On 11th November 2020, Minamimura will stream the full one-hour performance online, to coincide with Remembrance Day. Here, the stories of the deaf survivors will be heard and seen, and Minamimura brings these to life using photographs and film of the deaf hibakusha signing their story, projected onto the Holo-Gauze ©.

Hibakusha has become an important, and contested, term in Japanese society. In 1957, the Atomic Bomb Victims Medical Care Law was passed, which recognised that the hibakusha had been subjected to radiation exposure which caused many of them to develop cancers, such as leukaemia, which were not usually treated under the standard Japanese health system. This law provided some benefits and access to healthcare, but there were strict requirements in place to access this, including having proof of location at the time of the bombing, which was extremely difficult to obtain. In 1995, the Hibakusha Relief Law was passed, and officially defined hibakusha as those who were within two kilometres of the blasts or were at the bombing sites in the two weeks following.

If it was difficult for hearing hibakusha to access these benefits, it was nigh on impossible for deaf hibakusha, as Minamimura explains:

“At that time there would have been a minuscule amount of interpreters. How would they have got the information? There weren’t any computers, no phones, no televisions, no internet. Most of the deaf survivors should have got the benefits for hibakusha, but they didn’t access that benefit because they weren’t aware of it.”

Hibakusha were also subject to discrimination: they were ostracised by Japanese society, unable to access job opportunities and finding it almost impossible to get married, particularly if they carried visible scarring or were disabled by the blast. So little was known about the effects of radiation exposure that rumours were abound, many believing the hibakusha would produce disabled children.

Scored in Silence. Photo by Mark Pickthall.

Deaf hibakusha experienced a double discrimination; they were unable to tell their story, to express their emotions, to process what had happened to them. Minamimura explains how important Scored in Silence is to the deaf hibakusha. She found opportunity to take the film to Japan to show the survivors she had talked to: “some people cried, some people were very proud, some people were desperate to see the live performance, but it’s difficult for them to travel due to their age, so I’d love to take the live show to Japan”. Minamimura has been communicating with the manager of the care home she visited in Japan, so that a screening can be set up for the 6th of August, to include the survivors in this commemoration.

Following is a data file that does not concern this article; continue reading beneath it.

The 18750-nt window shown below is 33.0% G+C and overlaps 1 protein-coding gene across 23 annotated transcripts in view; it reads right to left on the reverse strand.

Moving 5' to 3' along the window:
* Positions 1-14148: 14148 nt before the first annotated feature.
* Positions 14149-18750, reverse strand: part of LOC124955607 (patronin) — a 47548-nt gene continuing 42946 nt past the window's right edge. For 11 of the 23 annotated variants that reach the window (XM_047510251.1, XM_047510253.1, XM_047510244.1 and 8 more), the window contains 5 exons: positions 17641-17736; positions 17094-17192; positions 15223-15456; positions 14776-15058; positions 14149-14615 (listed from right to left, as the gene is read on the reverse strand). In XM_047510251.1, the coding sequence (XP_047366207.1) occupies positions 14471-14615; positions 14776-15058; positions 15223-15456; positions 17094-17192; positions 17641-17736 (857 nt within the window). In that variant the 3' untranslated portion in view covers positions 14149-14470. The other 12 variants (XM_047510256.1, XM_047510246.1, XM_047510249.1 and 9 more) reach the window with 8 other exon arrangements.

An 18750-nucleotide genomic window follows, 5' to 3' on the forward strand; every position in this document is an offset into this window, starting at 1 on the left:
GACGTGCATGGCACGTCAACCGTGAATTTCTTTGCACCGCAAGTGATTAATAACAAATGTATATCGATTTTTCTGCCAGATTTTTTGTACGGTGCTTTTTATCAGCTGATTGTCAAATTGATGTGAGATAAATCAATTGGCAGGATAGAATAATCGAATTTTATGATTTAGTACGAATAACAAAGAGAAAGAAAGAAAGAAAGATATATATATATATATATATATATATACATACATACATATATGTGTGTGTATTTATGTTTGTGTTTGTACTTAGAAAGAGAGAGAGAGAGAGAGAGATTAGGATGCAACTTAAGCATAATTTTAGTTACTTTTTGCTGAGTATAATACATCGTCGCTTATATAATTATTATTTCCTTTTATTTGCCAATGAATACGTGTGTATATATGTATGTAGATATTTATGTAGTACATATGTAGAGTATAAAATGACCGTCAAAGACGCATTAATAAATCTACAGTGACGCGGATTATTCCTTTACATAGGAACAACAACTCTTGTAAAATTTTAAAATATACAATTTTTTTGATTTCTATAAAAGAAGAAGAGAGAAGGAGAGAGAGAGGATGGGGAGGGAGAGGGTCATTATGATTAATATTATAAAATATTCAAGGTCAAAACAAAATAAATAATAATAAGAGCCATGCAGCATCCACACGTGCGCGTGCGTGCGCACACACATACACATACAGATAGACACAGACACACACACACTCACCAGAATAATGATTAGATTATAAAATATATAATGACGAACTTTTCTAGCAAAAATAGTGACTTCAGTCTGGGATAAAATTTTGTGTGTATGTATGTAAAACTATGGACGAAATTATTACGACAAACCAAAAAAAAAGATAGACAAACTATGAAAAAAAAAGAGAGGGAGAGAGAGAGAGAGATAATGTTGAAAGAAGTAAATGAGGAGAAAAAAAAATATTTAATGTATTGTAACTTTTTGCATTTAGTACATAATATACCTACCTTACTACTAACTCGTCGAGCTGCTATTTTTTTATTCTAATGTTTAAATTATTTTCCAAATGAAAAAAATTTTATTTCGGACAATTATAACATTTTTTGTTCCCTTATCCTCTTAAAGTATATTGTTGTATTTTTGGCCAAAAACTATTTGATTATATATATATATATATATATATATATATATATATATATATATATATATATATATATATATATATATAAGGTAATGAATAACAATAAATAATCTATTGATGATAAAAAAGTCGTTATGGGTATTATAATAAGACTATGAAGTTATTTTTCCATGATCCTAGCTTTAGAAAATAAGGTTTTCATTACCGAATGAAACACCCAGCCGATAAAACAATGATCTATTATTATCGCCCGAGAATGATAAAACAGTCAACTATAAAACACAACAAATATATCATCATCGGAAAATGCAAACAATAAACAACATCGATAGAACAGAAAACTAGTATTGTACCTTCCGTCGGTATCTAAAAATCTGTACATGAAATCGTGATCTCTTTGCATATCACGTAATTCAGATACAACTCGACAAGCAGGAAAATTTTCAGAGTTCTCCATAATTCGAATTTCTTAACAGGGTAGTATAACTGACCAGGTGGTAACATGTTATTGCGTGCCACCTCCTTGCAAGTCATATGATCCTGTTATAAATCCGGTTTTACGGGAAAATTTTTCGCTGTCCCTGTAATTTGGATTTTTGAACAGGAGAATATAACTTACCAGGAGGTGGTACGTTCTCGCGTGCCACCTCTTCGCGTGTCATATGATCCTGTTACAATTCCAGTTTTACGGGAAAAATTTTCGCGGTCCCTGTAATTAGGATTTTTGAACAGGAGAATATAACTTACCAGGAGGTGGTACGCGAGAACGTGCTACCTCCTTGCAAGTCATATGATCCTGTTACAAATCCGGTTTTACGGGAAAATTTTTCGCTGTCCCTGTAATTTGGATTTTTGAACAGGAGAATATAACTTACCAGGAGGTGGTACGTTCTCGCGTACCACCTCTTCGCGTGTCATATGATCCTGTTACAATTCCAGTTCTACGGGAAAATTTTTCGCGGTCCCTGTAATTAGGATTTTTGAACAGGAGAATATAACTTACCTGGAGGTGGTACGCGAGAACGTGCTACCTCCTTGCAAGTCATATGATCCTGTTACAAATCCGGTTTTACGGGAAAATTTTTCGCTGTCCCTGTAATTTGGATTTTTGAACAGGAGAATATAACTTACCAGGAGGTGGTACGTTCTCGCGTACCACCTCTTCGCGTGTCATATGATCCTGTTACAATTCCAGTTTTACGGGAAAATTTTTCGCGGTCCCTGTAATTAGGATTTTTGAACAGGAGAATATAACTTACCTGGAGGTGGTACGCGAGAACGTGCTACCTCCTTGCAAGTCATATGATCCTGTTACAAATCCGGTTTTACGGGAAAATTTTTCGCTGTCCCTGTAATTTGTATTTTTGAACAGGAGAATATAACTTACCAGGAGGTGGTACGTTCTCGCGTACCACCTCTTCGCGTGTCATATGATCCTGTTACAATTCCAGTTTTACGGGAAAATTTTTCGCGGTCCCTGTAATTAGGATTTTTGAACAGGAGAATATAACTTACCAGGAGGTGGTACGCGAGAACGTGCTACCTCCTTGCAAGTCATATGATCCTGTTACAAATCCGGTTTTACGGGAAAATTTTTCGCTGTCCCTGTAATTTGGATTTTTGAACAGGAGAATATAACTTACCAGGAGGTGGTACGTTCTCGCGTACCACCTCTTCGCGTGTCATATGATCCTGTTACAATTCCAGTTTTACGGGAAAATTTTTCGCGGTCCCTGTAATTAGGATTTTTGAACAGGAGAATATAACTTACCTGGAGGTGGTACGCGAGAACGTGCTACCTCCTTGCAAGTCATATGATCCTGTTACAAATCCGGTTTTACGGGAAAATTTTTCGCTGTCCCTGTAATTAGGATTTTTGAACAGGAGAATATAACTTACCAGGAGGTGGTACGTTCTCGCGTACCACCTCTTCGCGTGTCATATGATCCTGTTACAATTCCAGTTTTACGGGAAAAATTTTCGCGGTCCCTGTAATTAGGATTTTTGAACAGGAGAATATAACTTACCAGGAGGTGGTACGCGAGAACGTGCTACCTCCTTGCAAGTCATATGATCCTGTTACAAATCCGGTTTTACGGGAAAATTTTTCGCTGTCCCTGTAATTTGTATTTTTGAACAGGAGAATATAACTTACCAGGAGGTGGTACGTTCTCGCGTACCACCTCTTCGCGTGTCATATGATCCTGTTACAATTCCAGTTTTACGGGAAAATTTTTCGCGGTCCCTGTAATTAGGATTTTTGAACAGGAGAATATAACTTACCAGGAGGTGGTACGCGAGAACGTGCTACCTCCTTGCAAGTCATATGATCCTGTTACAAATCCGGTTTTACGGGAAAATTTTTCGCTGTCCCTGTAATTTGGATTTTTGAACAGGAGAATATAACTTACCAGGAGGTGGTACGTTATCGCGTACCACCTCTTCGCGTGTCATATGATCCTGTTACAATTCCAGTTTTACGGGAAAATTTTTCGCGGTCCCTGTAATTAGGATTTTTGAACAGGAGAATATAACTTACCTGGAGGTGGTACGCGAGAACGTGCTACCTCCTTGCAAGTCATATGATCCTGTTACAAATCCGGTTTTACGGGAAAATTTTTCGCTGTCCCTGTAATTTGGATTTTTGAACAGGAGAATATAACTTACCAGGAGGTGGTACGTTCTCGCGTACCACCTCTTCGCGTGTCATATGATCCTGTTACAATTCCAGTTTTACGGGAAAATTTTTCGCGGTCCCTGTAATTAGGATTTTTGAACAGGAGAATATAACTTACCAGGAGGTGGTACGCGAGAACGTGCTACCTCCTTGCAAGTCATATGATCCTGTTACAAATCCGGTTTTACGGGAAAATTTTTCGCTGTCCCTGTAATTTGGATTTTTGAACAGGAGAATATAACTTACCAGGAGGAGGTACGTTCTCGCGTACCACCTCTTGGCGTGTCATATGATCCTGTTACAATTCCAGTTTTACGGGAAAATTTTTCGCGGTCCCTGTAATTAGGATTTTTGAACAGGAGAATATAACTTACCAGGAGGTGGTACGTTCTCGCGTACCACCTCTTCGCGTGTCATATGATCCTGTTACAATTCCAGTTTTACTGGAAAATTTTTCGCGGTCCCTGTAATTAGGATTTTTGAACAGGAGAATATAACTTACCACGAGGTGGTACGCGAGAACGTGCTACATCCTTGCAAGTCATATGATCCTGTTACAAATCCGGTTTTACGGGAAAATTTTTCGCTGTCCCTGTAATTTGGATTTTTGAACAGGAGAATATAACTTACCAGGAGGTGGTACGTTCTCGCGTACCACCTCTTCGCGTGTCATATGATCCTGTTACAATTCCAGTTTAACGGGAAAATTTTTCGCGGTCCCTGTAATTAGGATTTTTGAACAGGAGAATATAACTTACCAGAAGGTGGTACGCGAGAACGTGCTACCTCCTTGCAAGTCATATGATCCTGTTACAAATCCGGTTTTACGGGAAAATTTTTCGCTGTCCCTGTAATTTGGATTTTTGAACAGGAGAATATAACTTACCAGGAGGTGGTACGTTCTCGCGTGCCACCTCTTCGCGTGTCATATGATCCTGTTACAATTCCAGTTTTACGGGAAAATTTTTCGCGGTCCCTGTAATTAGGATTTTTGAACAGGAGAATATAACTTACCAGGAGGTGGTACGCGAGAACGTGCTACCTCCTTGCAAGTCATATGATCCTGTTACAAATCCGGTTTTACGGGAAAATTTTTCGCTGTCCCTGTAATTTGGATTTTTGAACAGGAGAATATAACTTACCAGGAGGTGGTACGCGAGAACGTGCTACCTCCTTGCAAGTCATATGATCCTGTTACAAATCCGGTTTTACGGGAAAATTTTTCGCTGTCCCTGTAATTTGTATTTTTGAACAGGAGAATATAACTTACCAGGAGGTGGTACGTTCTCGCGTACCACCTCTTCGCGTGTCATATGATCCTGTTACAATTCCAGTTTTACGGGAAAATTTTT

In an ideal world, post coronavirus crisis, Minamimura wants to tour the show internationally. She is committed to promoting peace, and having worked on this at a peace lab she set up in South Africa, she would like to take Scored in Silence there:

“They decided to get rid of their nuclear capabilities, so now they don’t have any. I’ve got so much respect for them to reject that. I also really want to perform this in Cuba because they experienced the Cold War crisis. But Cuba decided to stop and come out of that cold war between Russia and America. I respect them for them pulling out of that. So that’s another place I am keen to go to.”

Minamimura’s aim, with both the 6th August 24-hour performance and the 11th November streaming of the full show of Scored in Silence, is to “remind people of the truth of what actually happened only 75 years ago, first and foremost, then to invite them to consider and link that to the current situation that we are faced with at the moment, and to think about how to achieve peace.” The ambition of Scored in Silence is of significant magnitude for Minamimura: “I want to do anything that could contribute to stopping a third world war. The world we are living in now is an extremely difficult and turbulent world, everything is going slightly out of kilter. It would be so easy to break into war.” Minamimura is hoping that the Scored in Silence, in both its digital and live forms, will open up broader conversations about peacekeeping and avoiding such violent acts as we move forwards as a global society.

A filmed extract of Scored in Silence will be on continuous loop for 24-hours from 12:15am UK time on 6th August 2020 on YouTube.

On 11th November 2020, the full production of Scored in Silence will be streamed, to coincide with Remembrance Day, including a post-show live Q and A. Follow Chisato Minamimura’s YouTube Channel for updates and timings.




This post was written by the author in their personal capacity.The opinions expressed in this article are the author’s own and do not reflect the view of The Theatre Times, their staff or collaborators.

This post was written by Kate Lovell.

The views expressed here belong to the author and do not necessarily reflect our views and opinions.